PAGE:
Outstanding Universal Value of "The Historic Centre
“The Historic Centre of Macao” is the product of over 400 years of
cultural exchange between the western world and Chinese civilization. The
architectural heritage, predominantly European in nature, stands in the midst of
traditional Chinese architecture in the historic settlement, providing contrast.
“The Historic Centre of Macao” is the oldest, the most complete and
consolidated array of European architectural legacy standing intact on Chinese
“Gateway between East and West”
The settlement of Macao by Portuguese navigators, in the mid-16th century laid
the basis for nearly five centuries of uninterrupted contact between East and
West. The origins of Macao’s development into an international trading port make
it the single most consistent example of cultural interchange between Europe and
Asia. “The Historic Centre of Macao” coincides with the heart of the
western settlement area, also known as the “Christian City” in
The emergence of Macao with its dual function as a gateway into China, and as
Ming China’s window onto the world, reflected a relaxation of certain
restrictions combined with a degree of open-mindedness that offered a creative
way to supplement China’s vassal-state trading system and marked a turning point
in the history of both China and Europe. Macao, as the West’s first established
gateway into China, was remarkable in setting off a succession of connections
and contacts that progressively enriched both civilisations across a huge range
of human endeavour, both tangible and intangible, at a critical point in
For almost three centuries, until the colonisation of Hong Kong in 1842, Macao’s
strategic location at the mouth of the Pearl River meant that it retained a
unique position in the South China Sea, serving as the hub in a complex network
of maritime trade that brought tremendous wealth and a constant flow of people
into the enclave. People of different nationalities came, bringing their own
cultural traditions and professions, permeating the life of the city as can been
seen in both intangible and tangible influences. This is evident in the
introduction of foreign building typologies such as western-style fortresses and
architecture. Macao also inherited various cultural experiences and regional
influences, further developing these in conjunction with the local Chinese
culture and blending them to produce the rich texture seen in the city’s
exceptional heritage. Exposure to diverse cultures in this lasting encounter
between the eastern and western worlds has therefore benefited Macao in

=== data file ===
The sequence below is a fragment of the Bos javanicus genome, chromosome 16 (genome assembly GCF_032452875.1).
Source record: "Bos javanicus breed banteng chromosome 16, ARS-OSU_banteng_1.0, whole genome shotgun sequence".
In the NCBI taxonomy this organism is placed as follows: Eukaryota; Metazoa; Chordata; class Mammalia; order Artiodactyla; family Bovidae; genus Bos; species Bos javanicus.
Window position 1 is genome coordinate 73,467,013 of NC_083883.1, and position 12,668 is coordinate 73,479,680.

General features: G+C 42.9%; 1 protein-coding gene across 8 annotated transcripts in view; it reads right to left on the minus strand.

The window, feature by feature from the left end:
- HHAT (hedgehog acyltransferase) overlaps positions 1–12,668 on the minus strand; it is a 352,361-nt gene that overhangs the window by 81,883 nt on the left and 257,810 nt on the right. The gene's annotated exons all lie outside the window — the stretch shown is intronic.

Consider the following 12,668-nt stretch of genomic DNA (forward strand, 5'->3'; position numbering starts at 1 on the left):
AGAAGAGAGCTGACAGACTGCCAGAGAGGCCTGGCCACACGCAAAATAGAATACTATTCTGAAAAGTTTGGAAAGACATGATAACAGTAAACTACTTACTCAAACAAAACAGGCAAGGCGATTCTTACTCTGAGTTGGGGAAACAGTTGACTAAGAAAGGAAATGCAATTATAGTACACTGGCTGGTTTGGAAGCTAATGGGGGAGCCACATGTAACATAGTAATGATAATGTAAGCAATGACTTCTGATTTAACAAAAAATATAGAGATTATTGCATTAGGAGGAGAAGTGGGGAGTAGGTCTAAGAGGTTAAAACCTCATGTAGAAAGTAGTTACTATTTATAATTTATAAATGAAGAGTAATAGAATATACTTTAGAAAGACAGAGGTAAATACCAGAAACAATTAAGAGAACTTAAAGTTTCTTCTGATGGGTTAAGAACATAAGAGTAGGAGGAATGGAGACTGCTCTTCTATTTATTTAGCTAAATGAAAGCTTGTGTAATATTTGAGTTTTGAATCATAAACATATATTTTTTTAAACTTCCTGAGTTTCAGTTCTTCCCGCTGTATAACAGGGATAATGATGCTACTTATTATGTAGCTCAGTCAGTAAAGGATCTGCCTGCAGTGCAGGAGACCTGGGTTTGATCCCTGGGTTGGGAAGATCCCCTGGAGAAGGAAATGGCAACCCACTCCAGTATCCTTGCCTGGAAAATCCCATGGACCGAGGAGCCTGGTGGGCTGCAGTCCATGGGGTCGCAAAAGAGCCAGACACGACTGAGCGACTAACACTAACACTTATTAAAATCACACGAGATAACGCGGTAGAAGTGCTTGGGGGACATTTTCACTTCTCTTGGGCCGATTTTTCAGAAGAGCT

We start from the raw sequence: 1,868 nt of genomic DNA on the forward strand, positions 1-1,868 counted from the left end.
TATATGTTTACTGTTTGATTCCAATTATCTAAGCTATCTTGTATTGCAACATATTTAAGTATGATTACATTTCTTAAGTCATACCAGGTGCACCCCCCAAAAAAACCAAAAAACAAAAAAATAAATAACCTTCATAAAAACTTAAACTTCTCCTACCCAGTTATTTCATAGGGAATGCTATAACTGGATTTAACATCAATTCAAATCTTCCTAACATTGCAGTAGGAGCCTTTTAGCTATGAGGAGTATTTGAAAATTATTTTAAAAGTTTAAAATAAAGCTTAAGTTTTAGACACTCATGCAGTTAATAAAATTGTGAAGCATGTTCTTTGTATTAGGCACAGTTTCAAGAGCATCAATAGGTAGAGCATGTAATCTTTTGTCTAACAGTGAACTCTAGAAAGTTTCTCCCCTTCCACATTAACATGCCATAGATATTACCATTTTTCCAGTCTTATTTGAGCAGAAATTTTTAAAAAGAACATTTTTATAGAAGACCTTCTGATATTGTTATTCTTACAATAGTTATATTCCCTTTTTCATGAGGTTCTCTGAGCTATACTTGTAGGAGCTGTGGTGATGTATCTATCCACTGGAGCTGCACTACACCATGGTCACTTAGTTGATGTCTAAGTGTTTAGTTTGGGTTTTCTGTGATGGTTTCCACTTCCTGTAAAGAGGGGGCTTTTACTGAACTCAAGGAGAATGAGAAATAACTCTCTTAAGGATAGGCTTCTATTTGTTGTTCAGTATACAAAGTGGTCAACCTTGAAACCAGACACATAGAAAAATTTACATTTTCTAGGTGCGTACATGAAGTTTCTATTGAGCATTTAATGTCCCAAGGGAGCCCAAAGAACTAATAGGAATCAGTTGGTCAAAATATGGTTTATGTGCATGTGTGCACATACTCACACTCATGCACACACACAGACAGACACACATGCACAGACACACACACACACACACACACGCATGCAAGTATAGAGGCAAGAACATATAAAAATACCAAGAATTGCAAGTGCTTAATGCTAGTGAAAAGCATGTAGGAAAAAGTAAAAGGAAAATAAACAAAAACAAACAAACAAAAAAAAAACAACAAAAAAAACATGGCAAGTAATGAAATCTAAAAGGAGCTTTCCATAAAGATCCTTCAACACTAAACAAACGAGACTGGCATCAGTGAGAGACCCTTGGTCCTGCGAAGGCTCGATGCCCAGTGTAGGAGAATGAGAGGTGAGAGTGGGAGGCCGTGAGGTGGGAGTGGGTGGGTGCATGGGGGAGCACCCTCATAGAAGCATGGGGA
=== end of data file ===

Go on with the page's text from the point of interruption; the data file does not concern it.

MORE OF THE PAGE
assimilating a rich array of cultural heritage.
“Firsts” for China, in Macao
During the late Ming and early Qing dynasties, missionaries from different
European religious orders such as the Jesuits, the Dominicans, the Augustinians
and the Franciscans entered China through Macao, engaging in missionary work and
bringing with them a certain cultural influence.
They introduced western concepts of social welfare and founded the first
western-style hospitals, dispensaries, orphanages and charitable organizations.
They brought in the first movable-type printing press to be used on Chinese
soil, and published the first paper in a foreign language. As Macao was the base
for the Jesuit mission in China and other parts of East Asia, Jesuit priests
entering into China service would always come first to Macao where, at St.
Paul’s College, they would be trained in the Chinese language together with
other areas of Chinese knowledge, including philosophy and comparative religion.
Macao was thus the training ground for the Jesuit’s mission to China and other
parts of Asia. St. Paul’s College was the largest seminary in the Far East at
the time, acclaimed as the first western-style university in the region. Other,
later, achievements of Christian missionaries in Macao include the production of
the first English-Chinese Dictionary and the first Chinese translation of the
Bible by Robert Morrison.
The worship of A-Ma in Macao originated with the folk beliefs of fishermen
living along the coast of South China. Due to Macao’s special position in
channelling cultural exchange between East and West, A-Ma Temple has played a
prominent role as the earliest reference to A-Ma worship abroad.
A legacy of cultural encounter
Since the time the Portuguese first settled there, Macao has developed a visible
dual culture which continues even now, and this cultural accommodation is seen
in the city’s history, administrative structures, as well as in physical
features like architecture, gardens and public spaces. The legacy of this
culture is evident in both tangible and intangible forms, some to be seen in the
blending of architectural styles of many of the monuments, in religious
tolerance, or in the cuisine unique to this city, itself a fusion of culinary
traditions, reflective of different historical and geographical influences. Of
utmost importance, however, is the intangible legacy of Macao and this is
understood not only as something inherent in the city itself but also in the
long exchange between China and the rest of the world, and thus amounts to a
wider cultural legacy with outstanding universal value.